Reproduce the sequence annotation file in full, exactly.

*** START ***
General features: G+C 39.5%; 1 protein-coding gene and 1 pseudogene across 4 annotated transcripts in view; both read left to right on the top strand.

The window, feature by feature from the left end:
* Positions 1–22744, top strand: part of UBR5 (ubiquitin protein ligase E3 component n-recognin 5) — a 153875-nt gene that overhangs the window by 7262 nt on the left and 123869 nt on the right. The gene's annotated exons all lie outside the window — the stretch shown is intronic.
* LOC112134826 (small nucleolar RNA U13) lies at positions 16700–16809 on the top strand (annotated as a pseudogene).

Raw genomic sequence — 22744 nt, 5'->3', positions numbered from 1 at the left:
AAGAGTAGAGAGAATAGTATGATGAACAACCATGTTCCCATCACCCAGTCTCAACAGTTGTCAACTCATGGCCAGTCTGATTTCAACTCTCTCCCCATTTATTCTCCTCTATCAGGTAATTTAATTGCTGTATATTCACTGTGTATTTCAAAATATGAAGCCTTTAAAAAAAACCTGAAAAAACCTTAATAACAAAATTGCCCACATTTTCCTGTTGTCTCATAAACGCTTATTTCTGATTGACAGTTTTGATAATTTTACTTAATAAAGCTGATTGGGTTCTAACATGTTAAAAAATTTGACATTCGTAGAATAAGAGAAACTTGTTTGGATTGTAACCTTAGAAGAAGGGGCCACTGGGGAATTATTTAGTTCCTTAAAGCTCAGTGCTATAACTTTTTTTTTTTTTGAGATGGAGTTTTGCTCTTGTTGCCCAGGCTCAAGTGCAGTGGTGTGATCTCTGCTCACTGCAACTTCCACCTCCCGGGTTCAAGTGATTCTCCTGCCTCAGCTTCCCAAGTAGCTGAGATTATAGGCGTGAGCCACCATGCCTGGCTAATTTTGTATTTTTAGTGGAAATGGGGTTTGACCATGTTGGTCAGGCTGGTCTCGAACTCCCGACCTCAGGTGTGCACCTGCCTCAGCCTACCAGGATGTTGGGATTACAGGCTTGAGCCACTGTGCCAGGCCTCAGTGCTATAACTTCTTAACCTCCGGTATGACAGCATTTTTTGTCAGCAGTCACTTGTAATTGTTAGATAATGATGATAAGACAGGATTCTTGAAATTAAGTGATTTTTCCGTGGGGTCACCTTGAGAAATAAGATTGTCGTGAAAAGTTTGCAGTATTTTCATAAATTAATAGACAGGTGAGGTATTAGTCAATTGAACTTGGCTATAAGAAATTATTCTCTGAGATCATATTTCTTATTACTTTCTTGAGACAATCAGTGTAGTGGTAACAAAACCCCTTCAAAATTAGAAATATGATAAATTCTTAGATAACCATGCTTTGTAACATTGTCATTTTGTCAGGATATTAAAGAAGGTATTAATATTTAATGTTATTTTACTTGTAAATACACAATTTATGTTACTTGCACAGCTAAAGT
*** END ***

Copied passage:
General features: G+C 39.5%; 1 protein-coding gene and 1 pseudogene across 4 annotated transcripts in view; both read left to right on the top strand.

The window, feature by feature from the left end:
* Positions 1–22744, top strand: part of UBR5 (ubiquitin protein ligase E3 component n-recognin 5) — a 153875-nt gene that overhangs the window by 7262 nt on the left and 123869 nt on the right. The gene's annotated exons all lie outside the window — the stretch shown is intronic.
* LOC112134826 (small nucleolar RNA U13) lies at positions 16700–16809 on the top strand (annotated as a pseudogene).

Raw genomic sequence — 22744 nt, 5'->3', positions numbered from 1 at the left:
AAGAGTAGAGAGAATAGTATGATGAACAACCATGTTCCCATCACCCAGTCTCAACAGTTGTCAACTCATGGCCAGTCTGATTTCAACTCTCTCCCCATTTATTCTCCTCTATCAGGTAATTTAATTGCTGTATATTCACTGTGTATTTCAAAATATGAAGCCTTTAAAAAAAACCTGAAAAAACCTTAATAACAAAATTGCCCACATTTTCCTGTTGTCTCATAAACGCTTATTTCTGATTGACAGTTTTGATAATTTTACTTAATAAAGCTGATTGGGTTCTAACATGTTAAAAAATTTGACATTCGTAGAATAAGAGAAACTTGTTTGGATTGTAACCTTAGAAGAAGGGGCCACTGGGGAATTATTTAGTTCCTTAAAGCTCAGTGCTATAACTTTTTTTTTTTTTGAGATGGAGTTTTGCTCTTGTTGCCCAGGCTCAAGTGCAGTGGTGTGATCTCTGCTCACTGCAACTTCCACCTCCCGGGTTCAAGTGATTCTCCTGCCTCAGCTTCCCAAGTAGCTGAGATTATAGGCGTGAGCCACCATGCCTGGCTAATTTTGTATTTTTAGTGGAAATGGGGTTTGACCATGTTGGTCAGGCTGGTCTCGAACTCCCGACCTCAGGTGTGCACCTGCCTCAGCCTACCAGGATGTTGGGATTACAGGCTTGAGCCACTGTGCCAGGCCTCAGTGCTATAACTTCTTAACCTCCGGTATGACAGCATTTTTTGTCAGCAGTCACTTGTAATTGTTAGATAATGATGATAAGACAGGATTCTTGAAATTAAGTGATTTTTCCGTGGGGTCACCTTGAGAAATAAGATTGTCGTGAAAAGTTTGCAGTATTTTCATAAATTAATAGACAGGTGAGGTATTAGTCAATTGAACTTGGCTATAAGAAATTATTCTCTGAGATCATATTTCTTATTACTTTCTTGAGACAATCAGTGTAGTGGTAACAAAACCCCTTCAAAATTAGAAATATGATAAATTCTTAGATAACCATGCTTTGTAACATTGTCATTTTGTCAGGATATTAAAGAAGGTATTAATATTTAATGTTATTTTACTTGTAAATACACAATTTATGTTACTTGCACAGCTAAAGT